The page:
|Symptoms||Peak expiratory flow rate|
|Mild||Dyspnea only during activity||≥70% predicted or personal best|
|Moderate||Dyspnea interferes with usual activity||40–69% predicted or personal best|
|Severe||Dyspnea at rest||<40% predicted or personal best|
|Interferes with speech|
|Life-threatening||Too dyspneic to speak||<25% predicted or personal best|
Inhaled β2 Agonists
Give 0.15 mg/kg (2.5 mg minimum; 10 mg maximum) of albuterol every 20 minutes for three doses, then 0.15–0.3 mg/kg every 1–4 hours as needed for mild to moderate exacerbations. As an alternative, give 0.25 mg for a patient weighing <20 kg and 5 mg if ≥20 kg. Substitute 4–8 puffs of an albuterol MDI (90 mcg/puff) with a spacer every 20 minutes for nebulized albuterol if the patient is cooperative. The onset of action is within five minutes and the duration is 4–6 hours. Give repeat doses every 20–30 minutes until no further improvement is noted in peak flow, oxygen saturation, or respiratory rate. For severe exacerbations, give 0.5 mg/kg/hour by continuous administration. Levalbuterol does not appear to provide superior therapeutic effect or diminish adverse effects. Reserve it for patients with a history of extreme tachycardia following albuterol administration.
Subcutaneous Epinephrine and Terbutaline
A dose of subcutaneous epinephrine or terbutaline may be given for severe attacks (peak flow <15% predicted or nearly absent breath sounds) when aerosolized medication may not reach the target small airways. The epinephrine dose is 0.01 mL/kg to 0.3 mL maximum of the 1:1000 preparation. For terbutaline, use 0.01 mL/kg up to 0.25 mL maximum. Common epinephrine side effects include nausea, palpitations, tachycardia, agitation, tremor, and, less frequently, hypertension and ventricular dysrhythmias. Terbutaline may cause less nausea and vomiting. Simultaneously begin nebulized β2 agonist treatments.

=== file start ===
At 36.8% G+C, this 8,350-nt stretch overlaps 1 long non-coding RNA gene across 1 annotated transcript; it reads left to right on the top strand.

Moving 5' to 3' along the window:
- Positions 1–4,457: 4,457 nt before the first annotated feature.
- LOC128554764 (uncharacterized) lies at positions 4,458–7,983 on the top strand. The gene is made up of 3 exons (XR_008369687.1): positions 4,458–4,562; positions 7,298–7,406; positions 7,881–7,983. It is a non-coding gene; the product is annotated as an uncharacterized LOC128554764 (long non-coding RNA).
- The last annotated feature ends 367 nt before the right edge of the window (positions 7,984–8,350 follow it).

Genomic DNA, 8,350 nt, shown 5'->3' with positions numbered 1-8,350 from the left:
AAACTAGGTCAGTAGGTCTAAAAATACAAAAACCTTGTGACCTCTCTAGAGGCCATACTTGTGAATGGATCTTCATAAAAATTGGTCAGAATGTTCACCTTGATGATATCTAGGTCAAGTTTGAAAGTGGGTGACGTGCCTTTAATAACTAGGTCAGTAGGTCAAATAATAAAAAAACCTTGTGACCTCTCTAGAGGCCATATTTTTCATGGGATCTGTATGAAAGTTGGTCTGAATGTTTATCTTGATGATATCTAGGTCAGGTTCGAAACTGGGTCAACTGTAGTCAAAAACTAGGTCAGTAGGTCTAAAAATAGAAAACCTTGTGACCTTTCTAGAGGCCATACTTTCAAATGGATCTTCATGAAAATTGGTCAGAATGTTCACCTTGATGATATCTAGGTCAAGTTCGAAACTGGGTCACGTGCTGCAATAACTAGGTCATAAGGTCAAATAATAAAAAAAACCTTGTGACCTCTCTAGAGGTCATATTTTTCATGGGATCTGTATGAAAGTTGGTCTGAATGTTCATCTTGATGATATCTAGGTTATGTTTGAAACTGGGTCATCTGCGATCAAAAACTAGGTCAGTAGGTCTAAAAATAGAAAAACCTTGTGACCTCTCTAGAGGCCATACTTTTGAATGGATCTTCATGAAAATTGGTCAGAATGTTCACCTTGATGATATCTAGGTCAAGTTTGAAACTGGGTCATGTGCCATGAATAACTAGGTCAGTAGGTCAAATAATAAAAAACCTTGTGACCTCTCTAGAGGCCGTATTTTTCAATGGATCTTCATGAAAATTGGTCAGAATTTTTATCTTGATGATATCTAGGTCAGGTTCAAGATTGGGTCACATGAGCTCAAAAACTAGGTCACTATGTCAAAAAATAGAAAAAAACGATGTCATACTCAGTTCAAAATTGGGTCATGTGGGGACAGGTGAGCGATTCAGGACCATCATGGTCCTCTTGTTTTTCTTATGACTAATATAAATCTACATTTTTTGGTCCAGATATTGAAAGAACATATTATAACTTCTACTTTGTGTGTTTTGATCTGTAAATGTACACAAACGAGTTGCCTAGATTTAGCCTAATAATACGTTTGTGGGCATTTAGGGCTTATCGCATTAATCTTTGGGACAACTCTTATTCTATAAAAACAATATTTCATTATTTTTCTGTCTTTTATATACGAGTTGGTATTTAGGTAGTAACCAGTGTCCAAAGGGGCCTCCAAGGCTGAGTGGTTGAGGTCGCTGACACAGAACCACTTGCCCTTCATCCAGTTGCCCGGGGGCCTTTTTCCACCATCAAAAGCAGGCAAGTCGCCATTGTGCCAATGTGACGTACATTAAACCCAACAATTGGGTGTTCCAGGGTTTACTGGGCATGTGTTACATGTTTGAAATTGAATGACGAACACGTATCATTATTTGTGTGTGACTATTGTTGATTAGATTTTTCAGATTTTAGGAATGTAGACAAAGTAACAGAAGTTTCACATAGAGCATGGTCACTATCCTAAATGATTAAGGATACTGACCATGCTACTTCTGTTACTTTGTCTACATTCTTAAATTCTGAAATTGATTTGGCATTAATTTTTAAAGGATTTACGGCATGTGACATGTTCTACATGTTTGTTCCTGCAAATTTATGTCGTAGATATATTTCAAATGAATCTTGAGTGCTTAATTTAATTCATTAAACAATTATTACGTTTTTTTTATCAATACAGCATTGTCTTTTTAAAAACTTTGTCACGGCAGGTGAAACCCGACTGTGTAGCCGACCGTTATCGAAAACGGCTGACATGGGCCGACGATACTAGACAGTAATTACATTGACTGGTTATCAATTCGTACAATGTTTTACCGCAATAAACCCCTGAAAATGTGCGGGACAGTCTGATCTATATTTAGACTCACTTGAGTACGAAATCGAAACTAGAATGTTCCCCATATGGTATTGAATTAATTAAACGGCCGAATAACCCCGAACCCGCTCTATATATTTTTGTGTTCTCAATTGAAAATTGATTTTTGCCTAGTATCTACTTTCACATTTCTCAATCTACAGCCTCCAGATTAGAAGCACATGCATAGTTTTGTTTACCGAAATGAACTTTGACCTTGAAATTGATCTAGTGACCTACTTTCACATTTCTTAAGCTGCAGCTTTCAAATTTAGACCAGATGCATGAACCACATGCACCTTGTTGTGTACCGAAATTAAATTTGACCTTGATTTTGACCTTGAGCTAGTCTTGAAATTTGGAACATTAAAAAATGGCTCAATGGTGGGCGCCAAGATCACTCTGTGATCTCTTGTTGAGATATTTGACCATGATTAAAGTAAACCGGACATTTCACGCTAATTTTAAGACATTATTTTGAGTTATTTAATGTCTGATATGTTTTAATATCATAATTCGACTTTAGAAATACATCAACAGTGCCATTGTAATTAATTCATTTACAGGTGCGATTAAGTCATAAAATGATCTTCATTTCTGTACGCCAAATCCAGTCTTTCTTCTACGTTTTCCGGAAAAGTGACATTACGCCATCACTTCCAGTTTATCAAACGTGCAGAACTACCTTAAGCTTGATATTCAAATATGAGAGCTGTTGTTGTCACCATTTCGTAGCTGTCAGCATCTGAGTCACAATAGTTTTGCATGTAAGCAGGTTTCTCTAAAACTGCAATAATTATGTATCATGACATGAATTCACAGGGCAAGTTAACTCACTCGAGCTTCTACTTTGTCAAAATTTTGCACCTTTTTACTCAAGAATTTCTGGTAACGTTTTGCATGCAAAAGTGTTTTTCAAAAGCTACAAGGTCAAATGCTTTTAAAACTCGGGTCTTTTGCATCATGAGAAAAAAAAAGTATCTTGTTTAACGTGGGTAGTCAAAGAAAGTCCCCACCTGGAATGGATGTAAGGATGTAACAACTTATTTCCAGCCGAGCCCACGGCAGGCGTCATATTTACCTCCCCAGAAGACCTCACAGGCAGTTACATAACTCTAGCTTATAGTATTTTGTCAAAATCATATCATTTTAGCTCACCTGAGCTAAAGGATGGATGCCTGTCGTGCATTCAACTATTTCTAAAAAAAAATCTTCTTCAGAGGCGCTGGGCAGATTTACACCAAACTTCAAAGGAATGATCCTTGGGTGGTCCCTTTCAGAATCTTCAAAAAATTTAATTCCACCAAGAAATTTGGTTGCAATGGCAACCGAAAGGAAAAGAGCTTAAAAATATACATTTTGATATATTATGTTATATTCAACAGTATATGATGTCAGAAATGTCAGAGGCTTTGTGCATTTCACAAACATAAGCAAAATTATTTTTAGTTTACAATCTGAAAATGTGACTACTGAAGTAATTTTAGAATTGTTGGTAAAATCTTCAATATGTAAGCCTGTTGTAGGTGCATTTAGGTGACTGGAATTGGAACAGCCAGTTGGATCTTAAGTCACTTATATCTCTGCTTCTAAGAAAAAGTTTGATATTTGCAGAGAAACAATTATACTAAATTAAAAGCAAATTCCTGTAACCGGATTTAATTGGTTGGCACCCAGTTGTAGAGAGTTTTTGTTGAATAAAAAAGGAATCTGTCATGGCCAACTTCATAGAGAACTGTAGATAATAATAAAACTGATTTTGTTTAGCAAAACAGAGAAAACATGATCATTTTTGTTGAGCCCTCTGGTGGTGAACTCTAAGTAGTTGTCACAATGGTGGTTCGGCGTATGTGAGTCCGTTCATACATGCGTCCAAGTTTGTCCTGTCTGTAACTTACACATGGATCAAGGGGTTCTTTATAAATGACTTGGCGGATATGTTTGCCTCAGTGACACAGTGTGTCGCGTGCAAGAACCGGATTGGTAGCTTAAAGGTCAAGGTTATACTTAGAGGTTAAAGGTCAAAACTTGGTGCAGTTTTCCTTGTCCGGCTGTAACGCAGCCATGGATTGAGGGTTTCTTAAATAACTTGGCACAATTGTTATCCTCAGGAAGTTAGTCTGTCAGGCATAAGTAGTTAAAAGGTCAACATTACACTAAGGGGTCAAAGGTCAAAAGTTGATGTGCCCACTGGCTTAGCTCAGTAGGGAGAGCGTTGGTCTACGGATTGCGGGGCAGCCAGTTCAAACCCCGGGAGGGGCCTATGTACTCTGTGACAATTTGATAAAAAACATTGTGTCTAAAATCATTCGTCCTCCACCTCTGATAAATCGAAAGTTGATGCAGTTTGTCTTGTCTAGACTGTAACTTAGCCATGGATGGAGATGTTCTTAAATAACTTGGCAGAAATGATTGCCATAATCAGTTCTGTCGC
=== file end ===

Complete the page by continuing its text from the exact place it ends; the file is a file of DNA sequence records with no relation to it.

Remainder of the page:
requires ≥2 β2 agonist aerosol treatments;
oxygen saturation is <93% on any assessment;
>2 days of coughing or awakening from sleep due to asthma in the past week;
chronically uses (every day or every other day) oral corticosteroids;
ED visit within the past two weeks, has had a past ICU admission;
hospitalized (for asthma) within the past two weeks;
≥3 hospitalizations during the past year;
has maximized β2 agonist treatment at home.
Use prednisone or prednisolone, 1 mg/kg (40 mg maximum) or dexamethasone 0.6 mg/kg (10 mg maximum). If the patient cannot tolerate oral medication, give IM dexamethasone (same dose as above). For a patient with impending respiratory failure, give a bolus of IV methylprednisolone (2 mg/kg, 125 mg maximum, followed by 1 mg/kg q 6h).
Ipratropium bromide is an anticholinergic that produces bronchodilation by antagonizing the activity of acetylcholine at the level of airway smooth muscle. Compared to inhaled β-agonists, the effect on airway obstruction is modest and generally results in approximately a 10% improvement in FEV1. Dilute albuterol (<20 kg: 0.25 mg; ≥20 kg: 5 mg) in a vial of ipratropium (250 mcg <12 years of age or 500 mcg ≥12 years of age). Give three consecutive ipratropium–albuterol inhalations to a patient with a severe exacerbation. The onset of action of ipratropium is relatively slow (20 minutes), and the peak effect occurs in about 60 minutes.
Ipratropium, unlike atropine, is poorly absorbed across mucous membranes, has little toxicity at the stated dose, and does not inhibit mucociliary clearance. There are, however, infrequent reports of paradoxical bronchoconstriction with the administration of anticholinergic agents. Monitor the patient carefully, and stop the nebulization if there are any signs or symptoms of worsening asthma.
The IV administration of magnesium sulfate may be useful for a patient whose condition worsens or fails to improve significantly (peak flow increases <50% from presentation and is <60% of predicted; intercostal retractions persist; or oxygen saturation <93%) after administration of β-agonists and systemic corticosteroids. The dose is 50–75 mg/kg (2 g maximum) in 50 mL of normal saline administered IV over 30 minutes. Side effects include hypotension, mild sedation, and cutaneous flushing; do not use the drug in patients with significant hypotension or renal failure. Monitor the blood pressure every ten minutes during the infusion and every 30 minutes thereafter for four hours, but do not stop the infusion for mild reductions in blood pressure in the absence of hypotensive symptoms.